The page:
Thank you for your service and best of luck!.

Joe

Advisor

Mike Dunlap Kennewick, WA

Shane,

I have been a hiring manager and a job seeker. In all the interviews I've conducted over the past 15 years no one has asked me the question I am about to share with you. I have asked this question twice and both times I was complimented for asking it and both times I was hired for the job. At the end of the interview, assuming you feel you did well, you say, "I want you to know I am very interested in this position and believe I have the skill set necessary to succeed in this position. However, what's more important is what you think. Do you feel I have the skills necessary to be successful in this role?" There are basically two options. One, you're told no and you move on saving yourself time. Two, they say yes or some varying degree. What it comes down to is it shows a high degree of confidence without being arrogant or pushy. It allows you to state your level of interest and allows the interviewer to stay in control.

Russell

Advisor

Ted Mittelstaedt Portland, OR

the best advice I can give you is never ask any question in an interview that would make you uncomfortable to ask it. If your personality is such that you would feel comfortable asking for the job, then do it. But if it would feel forced or unnatural, then by all means don't. Your question will come across as insincere and that's a deal killer. While if you would normally be comfortable asking, then you can get away with asking without sounding insincere.

I know people particularly in sales who can establish such a rapport with someone they are talking to that 20 minutes later the person is telling them all kinds of intimate details about their life that they would never think they would tell a stranger. But most people are not that way. A job interview is a lot like dating, it can't be rushed. You should not be focusing so much on the specific questions as practicing how to put people at ease.

mot interviewers are not actually competent at interviewing. They think they are but they aren't. Many times the only reason they are even interviewing the candidate is due to office politics, because it's a feather in their cap that they can pull enough rank to access the incoming candidates. There are professional actors out there who have done studies in conjunction with HR pros and figured this out. Martin Yate for example once boasted in one of his books that he did a string of test interviews in medical companies and was given job offers 20% of the time when he was lying like a dog as he knows nothing about medicine.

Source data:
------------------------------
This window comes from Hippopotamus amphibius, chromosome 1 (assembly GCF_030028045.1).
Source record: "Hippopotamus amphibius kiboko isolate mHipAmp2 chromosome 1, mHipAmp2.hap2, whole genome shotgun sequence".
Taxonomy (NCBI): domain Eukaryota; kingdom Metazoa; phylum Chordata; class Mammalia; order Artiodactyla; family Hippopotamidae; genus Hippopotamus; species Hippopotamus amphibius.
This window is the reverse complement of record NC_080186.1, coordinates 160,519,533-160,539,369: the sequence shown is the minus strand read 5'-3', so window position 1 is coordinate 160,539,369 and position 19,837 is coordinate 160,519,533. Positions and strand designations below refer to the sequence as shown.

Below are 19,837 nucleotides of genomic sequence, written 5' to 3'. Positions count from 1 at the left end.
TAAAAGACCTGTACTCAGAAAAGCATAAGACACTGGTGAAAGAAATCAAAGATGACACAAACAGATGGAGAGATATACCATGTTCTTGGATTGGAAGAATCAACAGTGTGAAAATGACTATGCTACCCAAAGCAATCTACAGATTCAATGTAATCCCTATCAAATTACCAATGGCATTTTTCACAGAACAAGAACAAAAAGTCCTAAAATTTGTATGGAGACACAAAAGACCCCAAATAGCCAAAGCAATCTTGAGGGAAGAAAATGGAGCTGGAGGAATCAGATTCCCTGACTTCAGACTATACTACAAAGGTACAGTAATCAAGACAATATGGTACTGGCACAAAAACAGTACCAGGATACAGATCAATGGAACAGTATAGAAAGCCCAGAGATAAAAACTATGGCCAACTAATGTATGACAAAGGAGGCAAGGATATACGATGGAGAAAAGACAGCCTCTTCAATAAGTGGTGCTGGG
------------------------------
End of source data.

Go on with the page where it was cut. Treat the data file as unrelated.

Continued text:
Advisor

Bill Felice Springfield, PA

Hi Shane,
This is a great question. I leave the interview letting each person I meet know that I am very interested in the job, but really re-make my case with a very strong "thank you" email within the next business day to keep me fresh in their mind. If a business card is not offered, I make sure to ask for the interviewers email address before they leave the room. I must say I've gotten very positive reactions just by asking, believe it gives the impression of follow up and detail orientation. Good luck, and thank you very much for your service!

Veteran

Tim Keefe Washington, DC

I doubt this would work when getting a government job, or a job in a highly structured organization where the person interviewing, or even the hiring manager, probably doesn't have the last say in the hiring process. (Instead, HR makes the final call.)

With my current job (government), someone from the agency did a phone interview with me and then I got a letter from HR a month later with a firm job offer. Just the way the game is played.

Advisor

Douglas Lavelle Chatham, NJ

Recognizing that the interviewer would not hire a person in the interview, I would say from a sales perspective (even selling your resume and you as a person) that you need to always ask for the business. That being you in the interview. You can craft the wording, but I do think one always should ask for the business even if it is oneself. That tends to be a major gap where people make a case and don't close with the ask. I hope this helps. Thanks for your service. Best- Doug

Advisor

Joshua Hartley New York, NY

Shane,
The only time I would recommend considering this was a sales job where you'll be closing deals. In those types of interviews, you're selling yourself like you will a sale for their product. These types of interviews are very rare though and usually there's a couple of front line interviews before you get to the one where you would be in front of a decision-maker and use this tactic. This is the exception.

As a rule, these decisions are not made in interviews and it would just make things uncomfortable at best --- you would come across pushy or obnoxious at worst.

Best Regards,
Josh

Veteran

Shane Snyder Fallbrook, CA

Thank you both for the response! I share a similar mindset with both of you on this.

Ali - I agree that it can come across pushy and presumptuous. That is what led me to ask this question.

Sam - I also agree with you. If one is confident they can do the job, the company and interviewee are a "match", and the interviewee feels they did well in the interview then why not and as you said "say so loud and clear".

I do not have an interview coming up; however, I'm beginning to "prep my battlefield" and doing some "force shaping" which is why I am asking these questions.

Thank you!
Shane